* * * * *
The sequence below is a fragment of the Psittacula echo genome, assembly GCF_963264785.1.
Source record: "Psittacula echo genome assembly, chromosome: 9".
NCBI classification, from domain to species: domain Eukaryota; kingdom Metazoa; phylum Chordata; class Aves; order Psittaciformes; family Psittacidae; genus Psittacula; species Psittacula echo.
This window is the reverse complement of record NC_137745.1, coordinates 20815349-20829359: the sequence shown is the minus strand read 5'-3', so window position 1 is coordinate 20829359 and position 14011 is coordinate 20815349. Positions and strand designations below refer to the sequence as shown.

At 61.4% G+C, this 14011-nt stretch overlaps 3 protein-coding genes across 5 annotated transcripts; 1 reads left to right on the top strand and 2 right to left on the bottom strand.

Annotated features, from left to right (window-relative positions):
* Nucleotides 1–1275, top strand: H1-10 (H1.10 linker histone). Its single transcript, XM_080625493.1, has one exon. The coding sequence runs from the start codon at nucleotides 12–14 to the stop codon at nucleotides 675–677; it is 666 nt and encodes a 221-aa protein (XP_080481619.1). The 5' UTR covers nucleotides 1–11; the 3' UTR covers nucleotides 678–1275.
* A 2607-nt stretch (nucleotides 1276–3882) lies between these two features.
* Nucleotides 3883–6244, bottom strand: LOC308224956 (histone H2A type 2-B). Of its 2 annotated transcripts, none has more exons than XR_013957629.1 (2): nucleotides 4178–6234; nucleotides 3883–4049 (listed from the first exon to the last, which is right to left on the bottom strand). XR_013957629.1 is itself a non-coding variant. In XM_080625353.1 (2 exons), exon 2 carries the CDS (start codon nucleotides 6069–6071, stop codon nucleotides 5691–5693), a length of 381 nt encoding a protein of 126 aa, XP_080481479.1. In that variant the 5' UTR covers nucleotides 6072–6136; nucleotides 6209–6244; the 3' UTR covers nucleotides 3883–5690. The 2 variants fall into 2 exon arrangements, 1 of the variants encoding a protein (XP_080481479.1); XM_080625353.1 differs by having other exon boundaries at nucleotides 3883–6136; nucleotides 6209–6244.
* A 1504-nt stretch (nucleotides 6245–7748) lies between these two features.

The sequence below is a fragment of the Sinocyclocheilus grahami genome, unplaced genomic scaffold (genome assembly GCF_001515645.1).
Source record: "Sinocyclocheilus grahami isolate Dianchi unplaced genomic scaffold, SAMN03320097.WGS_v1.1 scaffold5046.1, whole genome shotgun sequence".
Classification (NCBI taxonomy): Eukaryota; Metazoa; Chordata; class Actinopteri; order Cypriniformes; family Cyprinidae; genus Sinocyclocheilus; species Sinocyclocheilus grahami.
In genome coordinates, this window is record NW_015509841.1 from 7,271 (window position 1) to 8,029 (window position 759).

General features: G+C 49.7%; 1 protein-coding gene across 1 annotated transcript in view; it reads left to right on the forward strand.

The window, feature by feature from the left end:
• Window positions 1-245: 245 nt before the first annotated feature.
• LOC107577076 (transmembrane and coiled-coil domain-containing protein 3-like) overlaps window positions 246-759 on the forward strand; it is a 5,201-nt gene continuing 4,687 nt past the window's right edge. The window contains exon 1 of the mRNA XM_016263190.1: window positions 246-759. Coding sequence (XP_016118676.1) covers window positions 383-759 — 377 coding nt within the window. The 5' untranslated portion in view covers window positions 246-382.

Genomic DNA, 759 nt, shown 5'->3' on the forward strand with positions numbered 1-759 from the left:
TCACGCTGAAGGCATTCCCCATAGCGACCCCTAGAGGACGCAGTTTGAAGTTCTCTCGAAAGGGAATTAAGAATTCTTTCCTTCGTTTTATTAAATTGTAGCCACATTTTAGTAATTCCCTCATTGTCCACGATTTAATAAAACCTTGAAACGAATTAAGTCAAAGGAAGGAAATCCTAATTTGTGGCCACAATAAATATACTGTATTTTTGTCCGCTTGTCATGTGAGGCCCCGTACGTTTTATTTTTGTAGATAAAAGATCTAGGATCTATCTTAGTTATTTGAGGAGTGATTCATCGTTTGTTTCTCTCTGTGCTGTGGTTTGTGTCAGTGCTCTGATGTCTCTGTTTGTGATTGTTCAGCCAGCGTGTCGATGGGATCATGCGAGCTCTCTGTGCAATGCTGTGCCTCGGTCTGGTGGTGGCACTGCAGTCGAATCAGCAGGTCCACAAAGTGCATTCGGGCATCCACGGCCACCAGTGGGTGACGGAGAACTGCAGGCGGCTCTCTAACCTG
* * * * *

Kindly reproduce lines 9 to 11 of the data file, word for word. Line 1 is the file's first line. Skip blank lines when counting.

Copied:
* Nucleotides 3883–6244, bottom strand: LOC308224956 (histone H2A type 2-B). Of its 2 annotated transcripts, none has more exons than XR_013957629.1 (2): nucleotides 4178–6234; nucleotides 3883–4049 (listed from the first exon to the last, which is right to left on the bottom strand). XR_013957629.1 is itself a non-coding variant. In XM_080625353.1 (2 exons), exon 2 carries the CDS (start codon nucleotides 6069–6071, stop codon nucleotides 5691–5693), a length of 381 nt encoding a protein of 126 aa, XP_080481479.1. In that variant the 5' UTR covers nucleotides 6072–6136; nucleotides 6209–6244; the 3' UTR covers nucleotides 3883–5690. The 2 variants fall into 2 exon arrangements, 1 of the variants encoding a protein (XP_080481479.1); XM_080625353.1 differs by having other exon boundaries at nucleotides 3883–6136; nucleotides 6209–6244.
* A 1504-nt stretch (nucleotides 6245–7748) lies between these two features.

The sequence below is a fragment of the Sinocyclocheilus grahami genome, unplaced genomic scaffold (genome assembly GCF_001515645.1).